Pronouns matter. That is why we should welcome the announcement in December 2020 by the Provincial Court of British Columbia that there will be a change in the way parties and lawyers should present themselves in court.

“Providing a forum for justice that is impartial, fair, consistent and guarantees equal access to all is part of the mission of the Provincial Court of British Columbia,” says his opinion. “Giving people dignity and respect by using their correct titles and pronouns is one aspect of such a forum.

The notice goes on to say: “The use of incorrect gendered language for a party or a lawyer in court can cause uncomfortable tension and distract them from the proceedings on which all participants should be free to focus.”

The court also expressed its hope that the measure “will contribute to an inclusive and respectful culture for everyone”.

Lots on Canadian #RightTwitter and in the legal community has rightly welcomed this change. As a queer black female lawyer, this was also important to me.

Indeed, while the use of pronouns is not new in many spaces, it is new in the legal community and in legal workplaces.

Unfortunately, I have heard many testimonies from lawyers, articling students and law students who have had gender issues or whose colleagues refused to include their pronouns on their email signatures. They have had to engage with many members of the legal community, including judges and law professors, who do not adequately understand the harm someone can cause to our colleagues, clients and others we meet. in the practice of law, whether in the classroom, virtually the courtroom, or in real life.

The use of appropriate pronouns is not only important for inclusion. There are also legal reasons that justify their use. Although the Ontario Human Rights Code does not require the use of a particular pronoun or terminology, the Ontario Human Rights Commission argues that the use of the correct pronouns can affirm gender identities and challenge discriminatory attitudes. The use of bad pronouns can “disempower, demean and reinforce exclusion”.

Indeed, refuse to refer to a transgender person by name or insist on the use of their pseudonym (a pseudonym occurs when a person, intentionally or not, refers to a transgender person by the name they used before their birth. transition), or intentionally gender abuse, most likely will constitute discrimination when it takes place in a social area covered by the Code, including employment.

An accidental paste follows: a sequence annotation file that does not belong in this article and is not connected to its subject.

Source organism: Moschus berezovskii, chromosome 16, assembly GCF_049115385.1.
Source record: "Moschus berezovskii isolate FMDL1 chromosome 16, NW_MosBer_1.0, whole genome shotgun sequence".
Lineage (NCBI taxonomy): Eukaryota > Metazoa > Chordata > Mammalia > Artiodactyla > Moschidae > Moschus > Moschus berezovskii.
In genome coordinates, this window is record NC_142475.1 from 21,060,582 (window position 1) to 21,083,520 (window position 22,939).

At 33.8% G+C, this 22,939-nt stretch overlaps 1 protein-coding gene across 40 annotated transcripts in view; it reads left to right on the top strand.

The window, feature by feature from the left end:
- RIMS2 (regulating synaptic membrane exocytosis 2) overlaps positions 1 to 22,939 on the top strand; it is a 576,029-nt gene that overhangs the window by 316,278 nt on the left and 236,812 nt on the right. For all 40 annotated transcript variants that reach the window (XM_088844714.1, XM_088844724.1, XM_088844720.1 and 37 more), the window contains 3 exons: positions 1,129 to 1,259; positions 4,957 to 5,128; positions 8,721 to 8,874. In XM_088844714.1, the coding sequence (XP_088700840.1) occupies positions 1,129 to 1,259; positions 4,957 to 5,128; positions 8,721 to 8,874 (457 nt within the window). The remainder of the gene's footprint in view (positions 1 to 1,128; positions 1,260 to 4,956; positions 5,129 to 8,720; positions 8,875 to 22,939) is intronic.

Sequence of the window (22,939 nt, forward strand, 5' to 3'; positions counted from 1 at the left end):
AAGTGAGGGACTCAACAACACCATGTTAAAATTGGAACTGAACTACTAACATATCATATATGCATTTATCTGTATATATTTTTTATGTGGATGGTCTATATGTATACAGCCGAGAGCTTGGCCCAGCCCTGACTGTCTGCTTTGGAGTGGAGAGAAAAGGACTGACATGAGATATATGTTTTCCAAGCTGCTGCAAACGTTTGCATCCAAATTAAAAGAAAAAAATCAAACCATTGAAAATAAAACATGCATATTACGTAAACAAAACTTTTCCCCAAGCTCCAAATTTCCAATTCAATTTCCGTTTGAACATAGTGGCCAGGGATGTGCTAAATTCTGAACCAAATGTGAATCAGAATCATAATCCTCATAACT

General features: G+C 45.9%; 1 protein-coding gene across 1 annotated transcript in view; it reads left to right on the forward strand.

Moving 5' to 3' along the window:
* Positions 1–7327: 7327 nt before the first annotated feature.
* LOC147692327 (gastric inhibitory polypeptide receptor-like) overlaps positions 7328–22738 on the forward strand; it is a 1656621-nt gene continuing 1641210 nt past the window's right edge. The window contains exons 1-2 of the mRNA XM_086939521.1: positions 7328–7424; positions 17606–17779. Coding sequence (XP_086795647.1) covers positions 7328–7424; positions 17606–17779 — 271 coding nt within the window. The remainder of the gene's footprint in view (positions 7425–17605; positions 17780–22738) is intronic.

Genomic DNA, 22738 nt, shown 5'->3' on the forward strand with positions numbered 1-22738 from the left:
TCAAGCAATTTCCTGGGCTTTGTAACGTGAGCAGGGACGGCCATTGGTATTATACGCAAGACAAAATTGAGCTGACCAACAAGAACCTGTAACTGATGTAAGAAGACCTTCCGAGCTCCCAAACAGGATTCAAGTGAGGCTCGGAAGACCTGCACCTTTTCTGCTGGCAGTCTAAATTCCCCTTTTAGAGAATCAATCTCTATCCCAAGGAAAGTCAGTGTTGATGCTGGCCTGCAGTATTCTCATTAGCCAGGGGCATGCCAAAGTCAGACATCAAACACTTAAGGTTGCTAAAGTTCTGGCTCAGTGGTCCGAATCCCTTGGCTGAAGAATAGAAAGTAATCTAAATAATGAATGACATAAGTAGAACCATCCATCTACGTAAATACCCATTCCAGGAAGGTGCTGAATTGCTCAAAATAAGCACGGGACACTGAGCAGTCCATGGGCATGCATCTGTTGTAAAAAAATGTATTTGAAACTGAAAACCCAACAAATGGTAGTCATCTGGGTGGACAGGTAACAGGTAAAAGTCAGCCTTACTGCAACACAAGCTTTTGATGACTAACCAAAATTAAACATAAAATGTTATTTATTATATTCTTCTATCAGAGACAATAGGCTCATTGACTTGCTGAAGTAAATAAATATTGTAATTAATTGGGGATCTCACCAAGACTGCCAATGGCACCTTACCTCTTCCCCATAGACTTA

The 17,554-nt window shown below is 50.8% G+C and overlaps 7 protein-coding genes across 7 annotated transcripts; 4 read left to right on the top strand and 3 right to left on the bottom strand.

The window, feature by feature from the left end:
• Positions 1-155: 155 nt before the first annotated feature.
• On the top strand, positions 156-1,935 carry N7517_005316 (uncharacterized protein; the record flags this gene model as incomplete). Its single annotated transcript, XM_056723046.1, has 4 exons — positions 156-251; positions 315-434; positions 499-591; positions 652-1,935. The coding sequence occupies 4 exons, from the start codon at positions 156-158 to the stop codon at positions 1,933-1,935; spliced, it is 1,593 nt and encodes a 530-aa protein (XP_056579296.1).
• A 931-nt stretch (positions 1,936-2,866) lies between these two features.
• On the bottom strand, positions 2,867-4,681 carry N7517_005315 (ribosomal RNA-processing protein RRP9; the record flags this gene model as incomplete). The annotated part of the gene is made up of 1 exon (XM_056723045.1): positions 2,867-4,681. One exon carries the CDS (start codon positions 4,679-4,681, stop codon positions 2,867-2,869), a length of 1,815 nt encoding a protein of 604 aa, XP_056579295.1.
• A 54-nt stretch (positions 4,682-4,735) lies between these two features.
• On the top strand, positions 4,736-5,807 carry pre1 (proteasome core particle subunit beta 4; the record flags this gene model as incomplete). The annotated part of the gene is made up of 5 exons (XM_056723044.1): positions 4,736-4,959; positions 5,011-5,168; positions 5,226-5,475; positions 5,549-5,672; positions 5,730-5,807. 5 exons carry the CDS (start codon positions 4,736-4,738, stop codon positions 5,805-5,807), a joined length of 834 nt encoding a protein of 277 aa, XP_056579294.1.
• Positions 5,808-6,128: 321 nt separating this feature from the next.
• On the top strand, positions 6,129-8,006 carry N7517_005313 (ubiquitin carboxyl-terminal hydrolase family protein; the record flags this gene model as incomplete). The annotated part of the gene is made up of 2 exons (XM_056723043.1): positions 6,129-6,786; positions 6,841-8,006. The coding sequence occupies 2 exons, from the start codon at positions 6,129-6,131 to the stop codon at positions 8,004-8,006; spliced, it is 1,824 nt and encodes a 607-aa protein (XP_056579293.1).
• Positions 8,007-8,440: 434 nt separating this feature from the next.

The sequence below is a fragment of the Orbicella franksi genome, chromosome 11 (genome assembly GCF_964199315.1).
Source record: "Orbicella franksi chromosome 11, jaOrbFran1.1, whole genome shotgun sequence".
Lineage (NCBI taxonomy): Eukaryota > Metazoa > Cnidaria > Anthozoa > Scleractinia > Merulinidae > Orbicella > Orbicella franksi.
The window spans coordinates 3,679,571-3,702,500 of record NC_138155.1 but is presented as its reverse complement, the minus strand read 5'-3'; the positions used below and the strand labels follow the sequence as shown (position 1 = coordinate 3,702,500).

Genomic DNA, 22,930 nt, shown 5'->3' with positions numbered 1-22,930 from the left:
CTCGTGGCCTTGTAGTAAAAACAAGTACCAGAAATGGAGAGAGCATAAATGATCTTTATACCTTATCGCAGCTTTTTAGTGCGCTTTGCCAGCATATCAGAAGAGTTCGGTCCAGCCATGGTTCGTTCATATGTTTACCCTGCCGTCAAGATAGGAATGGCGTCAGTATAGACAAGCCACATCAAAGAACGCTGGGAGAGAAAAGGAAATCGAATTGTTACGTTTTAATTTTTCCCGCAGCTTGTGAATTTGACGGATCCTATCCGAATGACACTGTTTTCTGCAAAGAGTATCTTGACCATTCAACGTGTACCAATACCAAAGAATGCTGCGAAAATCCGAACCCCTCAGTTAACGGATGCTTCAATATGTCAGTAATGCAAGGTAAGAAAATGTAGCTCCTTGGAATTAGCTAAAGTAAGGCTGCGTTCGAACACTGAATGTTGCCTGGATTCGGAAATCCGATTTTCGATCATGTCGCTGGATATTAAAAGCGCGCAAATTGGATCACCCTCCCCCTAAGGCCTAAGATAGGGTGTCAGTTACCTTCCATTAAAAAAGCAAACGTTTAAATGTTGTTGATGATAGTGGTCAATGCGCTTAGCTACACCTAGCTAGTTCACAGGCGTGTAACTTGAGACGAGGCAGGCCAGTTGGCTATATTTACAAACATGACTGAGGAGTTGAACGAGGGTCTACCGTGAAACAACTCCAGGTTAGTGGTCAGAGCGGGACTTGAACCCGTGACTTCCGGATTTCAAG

In addition, under the Law of the Law Society of Ontario Rules of ethics, lawyers have a professional responsibility to be competent and to provide quality service by providing courteous, comprehensive and prompt service to clients. They also have a special responsibility to comply with the requirements of the human rights laws in force in Ontario.

Therefore, respecting pronouns is not only the right thing to do, but it is also a professional responsibility. It also shows an alliance with trans and non-binary people in particular. However, we cannot ignore the fact that this requirement can be dangerous in some ways, as some people may be forced to manifest themselves using particular pronouns when they are not quite ready to do so. So we have to make room for choice and allow people to define themselves and on their own terms.

Fortunately, over the past few years we have seen encouraging signs of progress. The Ontario Court of Appeal has created a gender-neutral locker room.

The LSO now has an Equality, Diversity and Inclusion CPD requirement, which requires licensees to complete three hours of accredited programming professionalism focused on equality, diversity and inclusion (hours EDI) by the end of 2020.

Many law schools, legal clinics, and community organizations offer free legal aid calls for identity requests, name changes, gender marker changes, and other related needs through the clinics. trans identification.

On the east coast of Nova Scotia, a note on the court’s website expressly states that “judges and judges of all courts in Nova Scotia prefer gender neutral terms.”

While the legal profession still has a long way to go, requiring lawyers to declare their names, titles and pronouns for themselves and their clients is an important step towards creating a more equitable legal profession, diverse, inclusive and secure for those who access it.

Author’s Note: I would like to express my gratitude and acknowledge the tremendous advocacy of the Turtle Island trans and non-binary lawyers and advocates, as well as the work of the Sexual Orientation and Identity Community Section of gender (SOGIC) branch of the ABC-BC that informed the policy change. in British Columbia courts to ask for the use of pronouns to encourage diversity and inclusion in the legal profession. Find out more here.

Samantha Peters (she / they) is a lawyer who works at the intersection of law, education and policy, ranging from law reform initiatives and legal education to legislative research @SamPetersTO

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